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What is your goal as a parent?

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besides day to day stuff - what is the ultimate goal of your parenting?

Is it not to see your child mature and become an adult with enough educations, experience and knowledge to make healthy decisions for themselves?

Isn't that why you have your child for 18 years of their life?

Is your 18 year old unprepared for being an adult? Why? 

by on Jul. 19, 2014 at 8:02 AM
Replies (81-85):
Anonymous
by Anonymous 3 on Jul. 19, 2014 at 5:39 PM
I didn't say child, I said adolescent or kid.

I am educated, especially on this subject. You keep saying the same thing over and over again. Again. I NEVER said that people couldn't make good decisions under age 25.

My kids are 19, 24 and 26. They aren't treated as children. They don't live with us and haven't since they started college. Though I do talk to them a few times a week. I just didn't wash my hands of them the day they turned 18. They still need our guidance, especially the youngest. They are figuring out who they are and what they want to do. I didn't expect them to have all the answers right away. If they need help, I'm there. If you call that treating them like children, then so be it.

Quoting Foolynroo2:

It doesn't No where does it say that in the middle of the third decade of life you are still a CHILD.

Shame that you think yourself educated - and claim that it does. 

And - my life as I know it - doesn't agree with it either since myself and many other people were able to make very good decisions and ARE and WERE adults prior to age 25.

But I hope your children do have or will enjoy being treated as a child unti they are a quarter of a century old.

Have fun with that.

Quoting Anonymous: How does the article not come to that conclusion? The article is about how policy doesn't agree with the science available. The conclusion is that the science is ahead of the policies and that policies are usually reactive instead of proactive. That's all it concludes. It cites articles and studies that have proven it. I assume you don't have subscriptions to journals so you can't view them unless you want to pay for it, but if you look at the references they are there and cited within the article itself.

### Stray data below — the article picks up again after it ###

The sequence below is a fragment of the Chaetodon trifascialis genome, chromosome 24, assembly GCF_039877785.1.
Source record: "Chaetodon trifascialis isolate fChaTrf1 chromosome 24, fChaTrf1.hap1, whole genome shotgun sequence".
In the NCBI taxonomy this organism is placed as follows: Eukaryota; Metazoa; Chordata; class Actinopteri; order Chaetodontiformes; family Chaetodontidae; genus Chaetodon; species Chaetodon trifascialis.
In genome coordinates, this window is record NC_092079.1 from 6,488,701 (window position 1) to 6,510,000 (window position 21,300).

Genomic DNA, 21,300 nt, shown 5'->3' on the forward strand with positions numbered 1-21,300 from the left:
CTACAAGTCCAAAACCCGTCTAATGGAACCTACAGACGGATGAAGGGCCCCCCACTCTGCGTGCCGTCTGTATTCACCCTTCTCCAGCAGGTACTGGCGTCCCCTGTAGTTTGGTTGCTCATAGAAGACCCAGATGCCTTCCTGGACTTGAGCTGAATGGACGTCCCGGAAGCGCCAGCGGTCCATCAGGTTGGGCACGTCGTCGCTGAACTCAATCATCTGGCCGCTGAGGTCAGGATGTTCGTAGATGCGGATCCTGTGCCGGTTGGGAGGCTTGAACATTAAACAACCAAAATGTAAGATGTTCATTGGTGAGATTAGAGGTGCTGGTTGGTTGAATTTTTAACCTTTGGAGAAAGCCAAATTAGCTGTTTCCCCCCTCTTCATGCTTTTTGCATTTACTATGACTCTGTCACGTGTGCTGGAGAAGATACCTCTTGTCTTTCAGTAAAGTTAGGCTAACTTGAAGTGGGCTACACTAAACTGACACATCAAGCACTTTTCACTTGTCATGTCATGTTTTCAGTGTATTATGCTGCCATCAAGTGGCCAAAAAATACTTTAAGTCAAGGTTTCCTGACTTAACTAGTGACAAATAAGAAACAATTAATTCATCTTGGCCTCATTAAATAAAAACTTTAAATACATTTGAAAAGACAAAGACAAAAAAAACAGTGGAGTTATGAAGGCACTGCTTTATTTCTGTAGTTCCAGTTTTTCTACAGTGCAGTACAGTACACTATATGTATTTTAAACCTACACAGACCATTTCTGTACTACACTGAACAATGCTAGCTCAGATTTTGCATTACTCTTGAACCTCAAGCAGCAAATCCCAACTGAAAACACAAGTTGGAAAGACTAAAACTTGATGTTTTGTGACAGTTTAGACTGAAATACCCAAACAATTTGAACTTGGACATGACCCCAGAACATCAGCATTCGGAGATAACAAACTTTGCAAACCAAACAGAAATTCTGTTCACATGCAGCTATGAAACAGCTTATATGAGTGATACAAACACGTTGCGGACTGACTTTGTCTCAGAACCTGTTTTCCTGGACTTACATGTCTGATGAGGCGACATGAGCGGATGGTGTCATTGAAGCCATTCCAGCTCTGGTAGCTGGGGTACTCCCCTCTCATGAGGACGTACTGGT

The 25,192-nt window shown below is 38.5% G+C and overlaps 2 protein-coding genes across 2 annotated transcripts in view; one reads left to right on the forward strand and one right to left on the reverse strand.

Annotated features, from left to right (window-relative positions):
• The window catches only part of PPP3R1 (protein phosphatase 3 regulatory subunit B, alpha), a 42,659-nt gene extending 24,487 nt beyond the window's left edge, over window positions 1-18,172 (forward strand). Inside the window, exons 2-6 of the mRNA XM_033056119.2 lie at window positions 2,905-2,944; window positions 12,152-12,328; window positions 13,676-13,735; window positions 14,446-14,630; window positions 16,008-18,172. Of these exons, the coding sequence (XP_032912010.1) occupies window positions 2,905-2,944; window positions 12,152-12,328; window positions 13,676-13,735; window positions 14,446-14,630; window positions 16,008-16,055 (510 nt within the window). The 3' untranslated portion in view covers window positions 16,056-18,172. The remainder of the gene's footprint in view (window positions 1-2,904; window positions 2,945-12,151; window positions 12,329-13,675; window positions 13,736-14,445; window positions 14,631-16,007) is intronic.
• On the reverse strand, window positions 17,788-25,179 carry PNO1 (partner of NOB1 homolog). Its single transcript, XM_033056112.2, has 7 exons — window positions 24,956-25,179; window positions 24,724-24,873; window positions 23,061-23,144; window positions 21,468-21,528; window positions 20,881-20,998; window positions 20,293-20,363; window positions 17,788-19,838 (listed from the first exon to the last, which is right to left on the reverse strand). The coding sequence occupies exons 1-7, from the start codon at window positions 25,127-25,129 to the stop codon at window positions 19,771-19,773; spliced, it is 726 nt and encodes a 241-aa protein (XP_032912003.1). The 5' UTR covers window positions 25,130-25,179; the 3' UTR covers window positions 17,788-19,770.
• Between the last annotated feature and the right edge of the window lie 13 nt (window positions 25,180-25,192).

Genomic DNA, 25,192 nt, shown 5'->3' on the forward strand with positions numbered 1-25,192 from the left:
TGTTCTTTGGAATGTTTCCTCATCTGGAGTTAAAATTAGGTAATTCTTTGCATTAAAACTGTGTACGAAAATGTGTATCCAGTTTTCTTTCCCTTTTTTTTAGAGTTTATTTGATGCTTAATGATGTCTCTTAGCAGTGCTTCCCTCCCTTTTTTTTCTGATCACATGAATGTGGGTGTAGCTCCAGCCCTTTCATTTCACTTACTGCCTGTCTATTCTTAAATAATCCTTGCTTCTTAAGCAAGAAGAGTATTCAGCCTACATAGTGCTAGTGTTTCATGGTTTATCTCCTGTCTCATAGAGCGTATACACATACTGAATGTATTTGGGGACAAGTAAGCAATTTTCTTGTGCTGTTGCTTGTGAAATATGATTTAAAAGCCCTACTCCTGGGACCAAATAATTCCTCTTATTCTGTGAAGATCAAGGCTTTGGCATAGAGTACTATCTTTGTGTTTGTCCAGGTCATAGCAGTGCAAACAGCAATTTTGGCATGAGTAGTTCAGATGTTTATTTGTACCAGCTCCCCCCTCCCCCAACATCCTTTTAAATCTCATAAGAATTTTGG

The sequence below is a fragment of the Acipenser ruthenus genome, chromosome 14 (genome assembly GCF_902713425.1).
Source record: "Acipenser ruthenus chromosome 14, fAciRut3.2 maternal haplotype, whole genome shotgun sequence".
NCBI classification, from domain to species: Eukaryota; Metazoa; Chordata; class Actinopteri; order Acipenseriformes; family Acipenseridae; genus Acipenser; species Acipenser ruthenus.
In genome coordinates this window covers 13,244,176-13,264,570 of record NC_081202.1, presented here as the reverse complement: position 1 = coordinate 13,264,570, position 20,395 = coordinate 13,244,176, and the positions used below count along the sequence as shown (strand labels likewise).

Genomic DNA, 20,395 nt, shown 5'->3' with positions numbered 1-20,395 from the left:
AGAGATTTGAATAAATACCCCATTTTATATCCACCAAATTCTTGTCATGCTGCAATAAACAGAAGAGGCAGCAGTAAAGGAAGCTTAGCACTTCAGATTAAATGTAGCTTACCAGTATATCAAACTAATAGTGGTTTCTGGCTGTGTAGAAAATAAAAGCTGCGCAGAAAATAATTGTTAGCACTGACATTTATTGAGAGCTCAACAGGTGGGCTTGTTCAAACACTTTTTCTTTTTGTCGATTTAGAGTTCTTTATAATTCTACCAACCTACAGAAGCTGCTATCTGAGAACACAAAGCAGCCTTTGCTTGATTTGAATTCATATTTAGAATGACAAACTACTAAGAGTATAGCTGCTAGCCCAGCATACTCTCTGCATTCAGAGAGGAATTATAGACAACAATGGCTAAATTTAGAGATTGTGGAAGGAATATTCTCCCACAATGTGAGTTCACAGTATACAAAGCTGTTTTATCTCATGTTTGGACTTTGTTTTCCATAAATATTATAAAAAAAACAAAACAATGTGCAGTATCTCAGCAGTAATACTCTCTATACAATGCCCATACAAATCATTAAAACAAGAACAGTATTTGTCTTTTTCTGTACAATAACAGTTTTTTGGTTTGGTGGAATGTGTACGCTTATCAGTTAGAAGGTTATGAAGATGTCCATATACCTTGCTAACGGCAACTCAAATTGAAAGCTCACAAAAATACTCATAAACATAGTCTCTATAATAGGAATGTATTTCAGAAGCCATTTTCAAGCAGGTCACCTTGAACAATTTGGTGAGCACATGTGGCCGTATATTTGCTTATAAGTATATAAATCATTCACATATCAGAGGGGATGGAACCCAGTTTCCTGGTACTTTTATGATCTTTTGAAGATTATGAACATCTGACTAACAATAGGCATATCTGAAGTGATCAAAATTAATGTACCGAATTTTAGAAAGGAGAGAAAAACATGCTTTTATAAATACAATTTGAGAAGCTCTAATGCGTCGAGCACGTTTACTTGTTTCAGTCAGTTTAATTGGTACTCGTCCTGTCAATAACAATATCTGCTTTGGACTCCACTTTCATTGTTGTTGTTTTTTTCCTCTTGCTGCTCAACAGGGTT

There is plenty of research on this and the science is clear that the frontal lobe is the last part of the brain to mature and it doesn't reach full maturation until about age 25. Believe what you want though, its obvious you don't care much about being educated on this subject.


Quoting Foolynroo2:

I simply don't agree. 

Nor does the article come to this conclusion.

Its your opinions, thanks for sharing.

Quoting Anonymous: If your brain isn't functioning as an adult's brain, then you are just an older adolescent or young adult. Your ability to control your impulses is impaired, nor can you fully implement or carry out a plan to meet a goal, the same way you can as an adult. That does not mean you are incapable of making good choices or even living as a functioning adult, just that it's harder to do so as someone with a fully mature brain.

Yes it says may, as the research is still in the early stages. There is a lot we don't know or understand about brain development.

I work directly with people in that 18-25 age range and its amazing how much growth they go through and how you can see through their actions that they lack full maturity in that part of the brain. Why do you think that data on car accidents, child rearing, finances, sexual relationships, and marriage and divorce all point to people under 25 generally having poor decision making skills?

Yes, people mature at different rates, that's why mid twenties is an average age. It's not hard and fast that at 24 years and 364 days, you are immature and 25 years you are mature. Clearly, its based on am individual and their own maturity rate.

Quoting Foolynroo2:

So this is what you said - that people 18-25 are not adults. They are kids.

So where in the article - (and I did read the 25 reference thank you)

does it state or imply that you are not an adult until you are - half way through the third decade of your life.

It simply states that parts of their brain MAY not be fully developed until then.

Doesn't mean you aren't an adult - or capable or that those parts ARENT fully mature.

some of mature sooner than others for one thing - second those parts not being "fully mature" does not negate the ability to be an adult.

Quoting Anonymous: I think it's one thing for them to be prepared for life, knowing how to do basic things like dishes and laundry by 18, and another thing to recognize that 18 year olds aren't adults, they are still just kids. All the way up to 25 they are just kids who are going to make bad decisions thinking they are good decisions.

Anonymous
by Anonymous 8 on Jul. 19, 2014 at 6:23 PM